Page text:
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Transparency Is Vital In Missouri Remedies Process for Aetna-Humana Merger

In their review of health insurance mergers, state Insurance Commissioners possess an important advantage over state Attorneys General: their merger review process is transparent and open to the public. When state Attorneys General investigate mergers, their actions are confidential and there is little opportunity for input from consumer advocates, the merging parties, or concerned citizens. State Insurance Commissioners have the power to hold hearings, propose sweeping remedies to fix anticompetitive issues resulting from the mergers, and receive input from the public.

For this reason, it is vitally important that the entire merger review process be transparent. This week, on June 7th, consumer groups and unions called for the Missouri Department of Insurance to conduct any consideration of remedies process proposed by Aetna-Humana out in the open. We think that doing so would allow the public to continue to aid the Department in making the best possible decision for Ohio consumers.

On June 7th, the Coalition to Protect Patient Choice submitted a letter praising the Department for its conduct of the merger review process so far, and urging that it continue its commitment to transparency. Specifically, the letter asked that the Department disclose any remedies for the merger that are being considered, provide a time period for the public to file comments on these remedies, review any comments filed with the Department, and to hold a hearing where the public can present their views on the remedies. The letter was submitted on behalf of AFSCME, Consumer Action, Consumers Council of Missouri, Consumers Union, Consumer Watchdog, Empower Missouri, Families USA, the Missouri Budget Project, the Missouri Health Advocacy Alliance, Missouri Health Care for All, and U.S. PIRG.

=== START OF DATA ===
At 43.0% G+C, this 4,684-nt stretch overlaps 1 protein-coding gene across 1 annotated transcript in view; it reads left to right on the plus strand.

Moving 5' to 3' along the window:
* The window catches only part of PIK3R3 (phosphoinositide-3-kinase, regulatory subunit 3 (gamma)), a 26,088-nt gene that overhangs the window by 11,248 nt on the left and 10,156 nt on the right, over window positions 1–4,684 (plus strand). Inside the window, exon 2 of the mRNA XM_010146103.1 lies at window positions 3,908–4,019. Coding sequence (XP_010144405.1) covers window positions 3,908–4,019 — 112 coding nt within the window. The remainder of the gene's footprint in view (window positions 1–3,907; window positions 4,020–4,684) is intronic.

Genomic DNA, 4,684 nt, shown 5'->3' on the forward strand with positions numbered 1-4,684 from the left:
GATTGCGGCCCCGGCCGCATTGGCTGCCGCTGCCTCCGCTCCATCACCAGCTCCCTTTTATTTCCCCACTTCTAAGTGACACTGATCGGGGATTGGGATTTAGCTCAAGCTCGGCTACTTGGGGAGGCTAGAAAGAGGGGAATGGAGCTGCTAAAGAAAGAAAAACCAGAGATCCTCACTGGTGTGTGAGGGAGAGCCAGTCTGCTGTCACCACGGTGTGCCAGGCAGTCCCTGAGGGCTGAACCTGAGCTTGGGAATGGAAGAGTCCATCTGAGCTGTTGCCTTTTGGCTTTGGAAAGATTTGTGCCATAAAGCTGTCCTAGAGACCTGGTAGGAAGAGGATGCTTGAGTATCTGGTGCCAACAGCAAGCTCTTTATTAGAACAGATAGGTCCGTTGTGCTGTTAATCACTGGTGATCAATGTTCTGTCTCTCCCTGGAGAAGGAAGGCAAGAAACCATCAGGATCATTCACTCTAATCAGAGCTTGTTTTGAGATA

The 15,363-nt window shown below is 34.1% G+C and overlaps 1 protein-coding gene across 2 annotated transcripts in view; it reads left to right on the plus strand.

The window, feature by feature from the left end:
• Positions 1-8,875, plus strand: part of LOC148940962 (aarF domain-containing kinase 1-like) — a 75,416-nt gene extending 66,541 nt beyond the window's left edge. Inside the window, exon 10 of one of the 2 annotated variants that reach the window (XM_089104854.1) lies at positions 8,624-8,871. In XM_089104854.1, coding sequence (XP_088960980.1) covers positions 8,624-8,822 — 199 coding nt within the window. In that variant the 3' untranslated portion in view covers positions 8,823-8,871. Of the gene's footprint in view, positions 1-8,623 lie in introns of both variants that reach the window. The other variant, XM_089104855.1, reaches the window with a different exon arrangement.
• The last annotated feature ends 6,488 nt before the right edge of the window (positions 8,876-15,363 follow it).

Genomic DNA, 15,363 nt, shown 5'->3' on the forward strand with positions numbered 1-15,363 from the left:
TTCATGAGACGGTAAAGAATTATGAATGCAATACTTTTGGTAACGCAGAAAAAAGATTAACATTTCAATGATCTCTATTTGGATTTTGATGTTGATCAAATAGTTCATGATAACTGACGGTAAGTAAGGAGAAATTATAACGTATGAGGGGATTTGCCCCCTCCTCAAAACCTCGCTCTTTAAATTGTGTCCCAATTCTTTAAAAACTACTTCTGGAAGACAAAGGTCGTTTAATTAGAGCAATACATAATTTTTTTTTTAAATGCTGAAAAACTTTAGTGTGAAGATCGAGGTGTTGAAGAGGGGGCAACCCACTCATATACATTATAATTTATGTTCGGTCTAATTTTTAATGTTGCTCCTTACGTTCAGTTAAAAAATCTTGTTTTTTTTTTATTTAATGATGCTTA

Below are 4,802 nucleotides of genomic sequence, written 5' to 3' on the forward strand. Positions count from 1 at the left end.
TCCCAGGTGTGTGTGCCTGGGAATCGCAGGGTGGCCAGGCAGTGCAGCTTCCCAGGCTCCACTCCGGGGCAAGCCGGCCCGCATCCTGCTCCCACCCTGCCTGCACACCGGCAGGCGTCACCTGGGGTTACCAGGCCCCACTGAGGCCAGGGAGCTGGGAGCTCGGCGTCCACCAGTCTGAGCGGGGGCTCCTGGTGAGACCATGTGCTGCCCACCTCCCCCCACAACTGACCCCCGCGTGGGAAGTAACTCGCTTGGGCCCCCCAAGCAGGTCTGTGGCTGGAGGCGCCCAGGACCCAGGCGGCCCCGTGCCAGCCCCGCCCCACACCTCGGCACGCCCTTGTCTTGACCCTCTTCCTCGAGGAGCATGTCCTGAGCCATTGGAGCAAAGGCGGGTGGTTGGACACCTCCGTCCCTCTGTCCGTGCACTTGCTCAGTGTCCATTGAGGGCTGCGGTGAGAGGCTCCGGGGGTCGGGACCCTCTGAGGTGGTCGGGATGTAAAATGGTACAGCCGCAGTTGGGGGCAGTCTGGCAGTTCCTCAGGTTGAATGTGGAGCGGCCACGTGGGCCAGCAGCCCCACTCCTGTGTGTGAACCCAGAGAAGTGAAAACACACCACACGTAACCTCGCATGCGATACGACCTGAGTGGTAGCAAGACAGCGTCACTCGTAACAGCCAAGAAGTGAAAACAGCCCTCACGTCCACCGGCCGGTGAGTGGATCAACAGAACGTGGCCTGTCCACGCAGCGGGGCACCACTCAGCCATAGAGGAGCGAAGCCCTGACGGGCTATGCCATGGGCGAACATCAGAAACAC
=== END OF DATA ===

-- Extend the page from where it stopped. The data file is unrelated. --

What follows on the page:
Now that Missouri has rejected the Aetna-Humana merger, the companies have the chance to propose remedies to address the Department’s concerns. They must submit these proposed solutions within thirty days. Under the antitrust standard, such solutions must fully restore competition.

There are two types of remedies generally used to resolve anticompetitive health insurance mergers: 1) companies are required to divest enough lives to restore competition, and 2) companies are required to abide by certain conduct rules designed to address specifically identified problems. In three past merger cases—Humana-Arcadian, United-Sierra, and Aetna-Prudential—both types of remedies failed to restore competition and protect consumers. It is unlikely that remedies will succeed in restoring competition for this merger, which is much larger and more complicated than the previous examples.

The Missouri Department of Insurance should carefully consider whether proposed remedies for the Aetna-Humana will really achieve their goals and protect consumers, and ensure that the remedies process is open and provides opportunities for public comments. Continuing to provide an open process will aid the Department in making a well informed decision that best

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